A recent study of mental illnesses amongst parents of autistic children provides some ominous echos of Bruno Bettelheim. The study, “Parental psychiatric disorders associated with autism spectrum disorders in the offspring,” appears in the May 5, 2008, issue of the journal Pediatrics. The authors gathered data from Swedish medical and hospital registers of children with autism diagnoses before 10 years of age and matched with a control population. Parent diagnoses were based on an inpatient hospital diagnostic evaluation and included schizophrenia, other nonaffective psychoses, affective disorders, neurotic and personality disorders and other nonpsychotic disorders, alcohol and drug addiction and abuse, and autism.
The study found that "for both parents, schizophrenia was associated with autism. For other disorders, such as depression and nonpsychotic personality disorders, the positive association between psychiatric disorders and childhood autism was found only for maternal disorders, not for paternal disorders."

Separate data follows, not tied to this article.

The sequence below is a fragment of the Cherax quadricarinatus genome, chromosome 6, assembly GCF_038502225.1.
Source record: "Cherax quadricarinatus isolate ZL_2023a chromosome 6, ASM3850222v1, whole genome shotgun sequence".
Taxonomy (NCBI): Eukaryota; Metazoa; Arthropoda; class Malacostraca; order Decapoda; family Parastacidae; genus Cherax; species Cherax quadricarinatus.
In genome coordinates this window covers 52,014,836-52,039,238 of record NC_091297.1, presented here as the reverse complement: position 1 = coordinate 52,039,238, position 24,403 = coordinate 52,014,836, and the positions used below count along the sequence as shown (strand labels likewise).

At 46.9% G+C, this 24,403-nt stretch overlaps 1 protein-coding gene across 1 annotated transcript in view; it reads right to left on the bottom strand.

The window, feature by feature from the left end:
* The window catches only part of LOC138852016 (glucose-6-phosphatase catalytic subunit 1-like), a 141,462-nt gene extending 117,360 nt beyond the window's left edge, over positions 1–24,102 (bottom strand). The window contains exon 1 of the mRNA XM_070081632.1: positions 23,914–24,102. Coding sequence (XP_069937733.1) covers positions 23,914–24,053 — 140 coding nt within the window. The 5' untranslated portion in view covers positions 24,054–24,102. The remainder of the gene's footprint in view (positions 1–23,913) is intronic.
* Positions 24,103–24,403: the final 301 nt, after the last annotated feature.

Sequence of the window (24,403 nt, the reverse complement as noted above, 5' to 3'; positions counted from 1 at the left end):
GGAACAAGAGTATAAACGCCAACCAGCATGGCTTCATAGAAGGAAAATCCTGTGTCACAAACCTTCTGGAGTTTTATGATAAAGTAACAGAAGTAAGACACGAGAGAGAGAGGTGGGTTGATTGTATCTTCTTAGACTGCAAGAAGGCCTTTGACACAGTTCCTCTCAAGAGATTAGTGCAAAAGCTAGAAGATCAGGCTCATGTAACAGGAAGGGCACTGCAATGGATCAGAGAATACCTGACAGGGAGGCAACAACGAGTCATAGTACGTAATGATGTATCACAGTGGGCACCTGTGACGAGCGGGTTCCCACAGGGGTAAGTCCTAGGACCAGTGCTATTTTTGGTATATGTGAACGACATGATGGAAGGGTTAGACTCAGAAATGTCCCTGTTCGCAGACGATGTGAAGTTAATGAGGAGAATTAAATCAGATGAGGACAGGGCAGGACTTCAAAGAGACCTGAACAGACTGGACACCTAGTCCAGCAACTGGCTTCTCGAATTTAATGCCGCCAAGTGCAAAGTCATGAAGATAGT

The authors concluded that the study results results "support the hypothesis that there is a familial predisposition, perhaps genetic, that presents differently in the parent than in the child and probably requires a constellation of other genetic or environmental factors for expression."
The authors of the study themselves note a number of study design limitations but it should be interesting to see the reaction to the authors' conclusions. In pointing to a connection between autism and parental mental issues, particularly the association between autism and maternal depression and nonpsychotic personality disorders, the authors appear to be retracing the steps taken by Bruno Bettelheim whose "refrigerator mothers" theories of autism causality caused so much harm to families with autistic children. Hopefully this study and the conclusions arising therefrom, will be given as much rigorous study and discussion as others pointing to possible causes of autism.